Convergence and Divergence of Sequences

Convergence and Divergence of Sequences

We will now look at two very important terms when it comes to categorizing sequences.

Definition: A sequence $(a_n)$ is said to be convergent to the real number $L$ and we write $\lim_{n \to \infty} a_n = L$ if $\forall \epsilon > 0$ there exists a natural number $N \in \mathbb{N}$ such that if $n ≥ N$ then $\mid a_n - L \mid < \epsilon$. If $\lim_{n \to \infty} a_n$ does not exist (that is the limit is infinity, negative infinity, or just doesn't converge in general) then we say that the sequence $(a_n)$ is divergent.

From this definition of convergence, we immediately have the following theorem of equivalence statements.

Theorem 1: Let $(a_n)$ be a convergent sequence. Then the following statements are equivalent:
1. The sequence $(a_n)$ converges to the real number $L$.
2. For every $\epsilon > 0$ there exists a natural number $N \in \mathbb{N}$ such that if $n ≥ N$ then $\mid a_n - L \mid < \epsilon$.
3. For every $\epsilon > 0$ there exists a natural number $N \in \mathbb{N}$ such that if $n ≥ N$ the terms satisfy $L - \epsilon < a_n < L + \epsilon$.
4. For every $\epsilon > 0$, for the $\epsilon$-neighbourhood $V_{\epsilon}(L)$ there exists a natural number $N \in \mathbb{N}$ such that if $n ≥ N$ then $x_n \in V_{\epsilon} (L)$.
  • Proof: $1 \Leftrightarrow 2$ Suppose that the sequence $(a_n )$ converges to the real number $L$. Then $\lim_{n \to \infty} a_n = L$ and by the definition, for every $\epsilon > 0$ there exists a natural number $N \in \mathbb{N}$ such that if $n ≥ N$ then $\mid a_n - \mid < \epsilon$.
  • $2 \Leftrightarrow 3$ Suppose that for every $\epsilon > 0$ there exists a natural number $N \in \mathbb{N}$ such that if $n ≥ N$ then $\mid a_n - L \mid < \epsilon$. Taking the last inequality, by an earlier theorem we note that $\mid a_n - L \mid < \epsilon$ if and only if:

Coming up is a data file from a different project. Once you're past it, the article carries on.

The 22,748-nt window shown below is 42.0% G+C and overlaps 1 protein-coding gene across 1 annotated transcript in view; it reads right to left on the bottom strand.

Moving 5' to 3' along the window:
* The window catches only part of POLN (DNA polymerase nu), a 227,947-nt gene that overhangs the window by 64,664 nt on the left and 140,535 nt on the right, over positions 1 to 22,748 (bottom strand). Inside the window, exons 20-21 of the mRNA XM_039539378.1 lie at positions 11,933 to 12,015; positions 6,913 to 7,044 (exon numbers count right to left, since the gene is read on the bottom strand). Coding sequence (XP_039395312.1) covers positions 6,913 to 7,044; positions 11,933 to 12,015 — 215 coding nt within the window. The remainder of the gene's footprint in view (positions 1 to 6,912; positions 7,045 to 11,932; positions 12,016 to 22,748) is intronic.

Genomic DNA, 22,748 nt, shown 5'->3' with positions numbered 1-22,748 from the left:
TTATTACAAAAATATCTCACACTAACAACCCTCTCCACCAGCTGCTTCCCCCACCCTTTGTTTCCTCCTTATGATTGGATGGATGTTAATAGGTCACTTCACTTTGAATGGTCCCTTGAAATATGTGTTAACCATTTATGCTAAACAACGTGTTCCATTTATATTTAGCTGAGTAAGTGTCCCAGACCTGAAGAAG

(1)
\begin{align} -\epsilon < a_n - L < \epsilon \\ \Leftrightarrow L - \epsilon < a_n < L + \epsilon \end{align}
  • $3 \Leftrightarrow 4$ If for every $\epsilon > 0$, for the $\epsilon$-neighbourhood $V_{\epsilon}(L)$ there exists a natural number $N \in \mathbb{N}$ such that if $n ≥ N$ then $x_n \in V_{\epsilon} (L)$, then $x_n \in V_{\epsilon} (L)$ for all $n ≥ N$. $\blacksquare$

We will now look at proving whether certain sequences are convergence or divergent.

Example 1

Prove that the sequence $\left ( \frac{2}{1} , \frac{3}{2} , \frac{4}{3} , ...\right )$ is convergent.

We note that this sequence can be rewritten to have its general term $a_n = \frac{n+1}{n}$ for $n \in \mathbb{N}$. We note that $a_1 = 2$, $a_2 = 1.5$, $a_3 = 1.33...$ and we suspect that this sequence is convergent namely to the real number $L = 1$ since from Calculus we know that $\lim_{n \to \infty} \frac{n+1}{n} = \lim_{n \to \infty} 1 + \frac{1}{n} = 1$. We will now formally prove this guess.

Let $\epsilon > 0$ be given. We need to a natural number $N \in \mathbb{N}$ such that if $n ≥ N$ then $\mid a_n - 1 \mid < \epsilon$. Now we note that:

(2)
\begin{align} \quad \mid a_n - 1 \mid = \biggr \rvert \frac{n+1}{n} - 1 \biggr \rvert = \biggr \rvert 1 - \frac{1}{n} -1 \biggr \rvert = \biggr \rvert \frac{1}{n} \biggr \rvert = \frac{1}{n} \end{align}

We now want to know whether or not $\frac{1}{n} < \epsilon$ for $n ≥ N$. We note that $\frac{1}{n} < \epsilon$ if and only if $n > \frac{1}{\epsilon}$. Now by the Archimedean property since $\frac{1}{\epsilon} > 0$ (since $\epsilon > 0$) then there exists a natural number $N$ such that $0 < \frac{1}{\epsilon} < N$ and thus $\frac{1}{\epsilon} < N$ which implies $\epsilon > \frac{1}{N}$, and $\frac{1}{N} > \frac{1}{n}$ since $n ≥ N$. Therefore $\mid a_n - 1 \mid = \frac{1}{n} < \epsilon$.

Example 2

Prove that the sequence $\left ( \frac{1}{n} \right )_{n=1}^{\infty}$ is convergent.

We note that $a_n = 1$, $a_2 = \frac{1}{2}$, $a_3 = \frac{1}{3}$, … so we suspect that this sequence converges to zero, that is $\lim_{n \to \infty} \frac{1}{n} = 0$.

Let $\epsilon > 0$ be given. We need to a natural number $N \in \mathbb{N}$ such that if $n ≥ N$ then $\mid a_n \mid = \biggr \rvert \frac{1}{n} \biggr \rvert < \epsilon$. Now since $\epsilon > 0$ we have that $\frac{1}{\epsilon} > 0$, and once again by the Archimedean property we know that there exists a natural number $N$ (dependent on $\epsilon$ ) such that $\frac{1}{N} < \epsilon$, and so if $n ≥ N$, then $\frac{1}{n} ≤ \frac{1}{N} < \epsilon$. Therefore this sequence converges to zero.

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